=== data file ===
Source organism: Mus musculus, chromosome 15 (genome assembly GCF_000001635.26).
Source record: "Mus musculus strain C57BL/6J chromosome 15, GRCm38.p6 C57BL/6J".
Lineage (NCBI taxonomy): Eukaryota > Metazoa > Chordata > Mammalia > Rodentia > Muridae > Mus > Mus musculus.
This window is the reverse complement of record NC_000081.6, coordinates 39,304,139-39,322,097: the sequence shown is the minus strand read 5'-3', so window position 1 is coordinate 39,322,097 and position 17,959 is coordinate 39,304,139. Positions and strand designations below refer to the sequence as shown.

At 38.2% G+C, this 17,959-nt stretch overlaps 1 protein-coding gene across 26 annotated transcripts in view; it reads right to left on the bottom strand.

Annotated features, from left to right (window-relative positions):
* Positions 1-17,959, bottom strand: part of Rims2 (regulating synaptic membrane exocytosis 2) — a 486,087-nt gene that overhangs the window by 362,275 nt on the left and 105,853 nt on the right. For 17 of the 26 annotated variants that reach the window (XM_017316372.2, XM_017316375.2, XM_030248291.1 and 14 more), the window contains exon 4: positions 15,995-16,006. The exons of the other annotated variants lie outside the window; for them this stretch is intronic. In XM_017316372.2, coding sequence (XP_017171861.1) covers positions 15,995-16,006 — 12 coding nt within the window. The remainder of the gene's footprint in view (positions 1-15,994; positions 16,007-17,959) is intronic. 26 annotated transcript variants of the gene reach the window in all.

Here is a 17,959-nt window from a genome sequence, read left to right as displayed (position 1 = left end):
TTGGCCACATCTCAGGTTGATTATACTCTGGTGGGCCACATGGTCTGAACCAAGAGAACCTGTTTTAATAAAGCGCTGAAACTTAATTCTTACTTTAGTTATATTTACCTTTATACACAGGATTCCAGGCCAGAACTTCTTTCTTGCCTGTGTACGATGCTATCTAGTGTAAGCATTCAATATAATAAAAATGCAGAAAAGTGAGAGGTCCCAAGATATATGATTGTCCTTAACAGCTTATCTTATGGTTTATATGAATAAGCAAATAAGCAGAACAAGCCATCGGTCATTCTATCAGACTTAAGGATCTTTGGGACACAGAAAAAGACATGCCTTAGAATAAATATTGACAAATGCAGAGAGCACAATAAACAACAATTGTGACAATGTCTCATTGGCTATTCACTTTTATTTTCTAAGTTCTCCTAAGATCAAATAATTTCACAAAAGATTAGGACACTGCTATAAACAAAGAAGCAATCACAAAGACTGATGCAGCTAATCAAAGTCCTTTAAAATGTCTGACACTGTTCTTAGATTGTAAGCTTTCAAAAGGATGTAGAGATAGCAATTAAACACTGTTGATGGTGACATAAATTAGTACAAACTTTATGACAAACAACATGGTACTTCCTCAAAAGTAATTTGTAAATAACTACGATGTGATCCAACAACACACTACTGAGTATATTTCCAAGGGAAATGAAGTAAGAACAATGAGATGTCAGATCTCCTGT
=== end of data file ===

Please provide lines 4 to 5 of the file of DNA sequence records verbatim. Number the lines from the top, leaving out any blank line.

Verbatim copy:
This window is the reverse complement of record NC_000081.6, coordinates 39,304,139-39,322,097: the sequence shown is the minus strand read 5'-3', so window position 1 is coordinate 39,322,097 and position 17,959 is coordinate 39,304,139. Positions and strand designations below refer to the sequence as shown.

At 38.2% G+C, this 17,959-nt stretch overlaps 1 protein-coding gene across 26 annotated transcripts in view; it reads right to left on the bottom strand.